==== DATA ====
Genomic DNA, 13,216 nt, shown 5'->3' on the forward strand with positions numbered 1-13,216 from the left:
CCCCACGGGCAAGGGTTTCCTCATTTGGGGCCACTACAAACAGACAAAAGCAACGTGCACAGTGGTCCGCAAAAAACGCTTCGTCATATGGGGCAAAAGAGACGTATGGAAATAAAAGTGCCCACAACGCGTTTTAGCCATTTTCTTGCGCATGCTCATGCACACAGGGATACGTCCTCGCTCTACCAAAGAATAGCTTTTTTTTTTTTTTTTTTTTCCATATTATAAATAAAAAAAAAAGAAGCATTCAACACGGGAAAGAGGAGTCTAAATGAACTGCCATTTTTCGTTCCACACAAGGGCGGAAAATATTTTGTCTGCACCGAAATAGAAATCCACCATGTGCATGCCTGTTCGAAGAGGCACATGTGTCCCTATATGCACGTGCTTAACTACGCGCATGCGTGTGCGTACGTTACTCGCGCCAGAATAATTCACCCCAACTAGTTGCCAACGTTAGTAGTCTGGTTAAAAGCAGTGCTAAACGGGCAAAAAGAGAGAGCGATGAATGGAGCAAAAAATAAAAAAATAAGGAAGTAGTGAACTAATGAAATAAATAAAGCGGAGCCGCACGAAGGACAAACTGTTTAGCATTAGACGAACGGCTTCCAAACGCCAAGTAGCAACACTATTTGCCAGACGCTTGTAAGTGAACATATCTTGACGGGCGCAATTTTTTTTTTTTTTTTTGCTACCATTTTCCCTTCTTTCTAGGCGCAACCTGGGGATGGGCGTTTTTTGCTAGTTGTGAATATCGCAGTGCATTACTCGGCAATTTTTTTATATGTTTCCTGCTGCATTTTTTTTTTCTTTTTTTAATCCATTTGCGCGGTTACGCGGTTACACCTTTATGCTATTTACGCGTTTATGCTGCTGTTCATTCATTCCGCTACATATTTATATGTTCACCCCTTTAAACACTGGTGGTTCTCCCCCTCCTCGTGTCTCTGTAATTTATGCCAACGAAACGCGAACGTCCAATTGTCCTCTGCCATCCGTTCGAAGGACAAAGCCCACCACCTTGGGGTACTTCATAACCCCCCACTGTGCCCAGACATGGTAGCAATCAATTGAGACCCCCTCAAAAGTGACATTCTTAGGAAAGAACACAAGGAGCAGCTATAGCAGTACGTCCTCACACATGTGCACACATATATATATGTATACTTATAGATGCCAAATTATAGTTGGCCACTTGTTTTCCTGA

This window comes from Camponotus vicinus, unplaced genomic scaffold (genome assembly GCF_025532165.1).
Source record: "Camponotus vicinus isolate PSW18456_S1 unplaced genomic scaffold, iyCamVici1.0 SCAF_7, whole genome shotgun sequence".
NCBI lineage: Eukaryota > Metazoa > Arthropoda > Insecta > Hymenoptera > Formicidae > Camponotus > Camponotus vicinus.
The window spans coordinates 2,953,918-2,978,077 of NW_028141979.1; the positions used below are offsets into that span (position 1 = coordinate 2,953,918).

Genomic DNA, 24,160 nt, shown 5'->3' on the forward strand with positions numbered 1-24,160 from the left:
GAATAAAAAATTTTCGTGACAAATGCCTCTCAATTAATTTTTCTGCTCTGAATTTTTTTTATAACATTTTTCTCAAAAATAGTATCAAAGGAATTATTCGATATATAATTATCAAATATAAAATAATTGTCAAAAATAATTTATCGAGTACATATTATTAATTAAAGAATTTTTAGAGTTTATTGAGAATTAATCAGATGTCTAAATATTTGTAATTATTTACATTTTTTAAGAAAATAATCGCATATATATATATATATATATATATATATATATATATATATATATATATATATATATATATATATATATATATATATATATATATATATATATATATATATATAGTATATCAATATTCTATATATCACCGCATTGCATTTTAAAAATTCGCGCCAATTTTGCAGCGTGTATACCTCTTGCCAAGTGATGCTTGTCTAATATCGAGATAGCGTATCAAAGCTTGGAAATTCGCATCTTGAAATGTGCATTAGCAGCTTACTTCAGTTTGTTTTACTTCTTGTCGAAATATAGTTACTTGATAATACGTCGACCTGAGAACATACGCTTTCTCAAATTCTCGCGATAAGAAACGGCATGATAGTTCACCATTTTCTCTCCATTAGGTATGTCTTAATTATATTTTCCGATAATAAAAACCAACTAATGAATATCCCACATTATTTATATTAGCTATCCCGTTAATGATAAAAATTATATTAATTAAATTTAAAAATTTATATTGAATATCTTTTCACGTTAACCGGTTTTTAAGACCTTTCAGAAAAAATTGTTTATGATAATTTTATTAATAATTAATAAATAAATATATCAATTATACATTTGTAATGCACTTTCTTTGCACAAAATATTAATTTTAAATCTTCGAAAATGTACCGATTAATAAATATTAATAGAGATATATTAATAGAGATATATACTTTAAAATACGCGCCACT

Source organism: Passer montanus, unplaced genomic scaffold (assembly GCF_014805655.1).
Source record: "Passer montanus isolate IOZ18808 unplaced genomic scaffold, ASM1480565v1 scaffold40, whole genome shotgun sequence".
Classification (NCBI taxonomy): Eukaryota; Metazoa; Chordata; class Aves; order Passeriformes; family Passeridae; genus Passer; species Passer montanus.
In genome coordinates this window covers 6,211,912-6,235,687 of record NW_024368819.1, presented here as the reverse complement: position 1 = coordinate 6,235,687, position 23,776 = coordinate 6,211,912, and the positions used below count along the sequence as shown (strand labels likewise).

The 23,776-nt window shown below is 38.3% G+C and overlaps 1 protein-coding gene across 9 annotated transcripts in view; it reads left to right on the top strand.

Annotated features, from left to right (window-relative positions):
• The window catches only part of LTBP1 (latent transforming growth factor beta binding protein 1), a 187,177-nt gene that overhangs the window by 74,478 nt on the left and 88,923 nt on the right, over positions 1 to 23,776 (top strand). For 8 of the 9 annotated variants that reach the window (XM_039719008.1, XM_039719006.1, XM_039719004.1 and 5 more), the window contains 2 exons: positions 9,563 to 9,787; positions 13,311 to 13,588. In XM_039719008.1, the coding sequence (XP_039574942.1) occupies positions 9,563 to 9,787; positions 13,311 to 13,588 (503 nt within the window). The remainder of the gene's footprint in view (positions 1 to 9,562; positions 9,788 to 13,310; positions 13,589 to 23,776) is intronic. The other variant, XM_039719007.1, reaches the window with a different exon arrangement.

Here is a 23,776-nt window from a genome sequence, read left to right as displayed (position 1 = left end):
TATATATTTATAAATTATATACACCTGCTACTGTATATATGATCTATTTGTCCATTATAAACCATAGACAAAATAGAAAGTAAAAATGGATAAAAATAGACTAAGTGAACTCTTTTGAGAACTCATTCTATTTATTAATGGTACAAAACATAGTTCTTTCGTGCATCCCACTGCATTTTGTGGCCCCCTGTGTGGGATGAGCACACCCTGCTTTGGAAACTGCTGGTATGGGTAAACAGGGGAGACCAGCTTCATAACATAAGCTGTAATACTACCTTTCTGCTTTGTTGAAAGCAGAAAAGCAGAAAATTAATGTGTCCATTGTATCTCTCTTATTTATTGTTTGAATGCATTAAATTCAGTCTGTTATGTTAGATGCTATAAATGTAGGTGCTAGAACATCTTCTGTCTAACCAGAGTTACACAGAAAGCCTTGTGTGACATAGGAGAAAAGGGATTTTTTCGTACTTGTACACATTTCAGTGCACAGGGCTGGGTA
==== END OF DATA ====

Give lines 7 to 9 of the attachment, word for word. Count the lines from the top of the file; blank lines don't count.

Genomic DNA, 24,160 nt, shown 5'->3' on the forward strand with positions numbered 1-24,160 from the left:
GAATAAAAAATTTTCGTGACAAATGCCTCTCAATTAATTTTTCTGCTCTGAATTTTTTTTATAACATTTTTCTCAAAAATAGTATCAAAGGAATTATTCGATATATAATTATCAAATATAAAATAATTGTCAAAAATAATTTATCGAGTACATATTATTAATTAAAGAATTTTTAGAGTTTATTGAGAATTAATCAGATGTCTAAATATTTGTAATTATTTACATTTTTTAAGAAAATAATCGCATATATATATATATATATATATATATATATATATATATATATATATATATATATATATATATATATATATATATATATATATATATATATATATATATATATAGTATATCAATATTCTATATATCACCGCATTGCATTTTAAAAATTCGCGCCAATTTTGCAGCGTGTATACCTCTTGCCAAGTGATGCTTGTCTAATATCGAGATAGCGTATCAAAGCTTGGAAATTCGCATCTTGAAATGTGCATTAGCAGCTTACTTCAGTTTGTTTTACTTCTTGTCGAAATATAGTTACTTGATAATACGTCGACCTGAGAACATACGCTTTCTCAAATTCTCGCGATAAGAAACGGCATGATAGTTCACCATTTTCTCTCCATTAGGTATGTCTTAATTATATTTTCCGATAATAAAAACCAACTAATGAATATCCCACATTATTTATATTAGCTATCCCGTTAATGATAAAAATTATATTAATTAAATTTAAAAATTTATATTGAATATCTTTTCACGTTAACCGGTTTTTAAGACCTTTCAGAAAAAATTGTTTATGATAATTTTATTAATAATTAATAAATAAATATATCAATTATACATTTGTAATGCACTTTCTTTGCACAAAATATTAATTTTAAATCTTCGAAAATGTACCGATTAATAAATATTAATAGAGATATATTAATAGAGATATATACTTTAAAATACGCGCCACT

Source organism: Passer montanus, unplaced genomic scaffold (assembly GCF_014805655.1).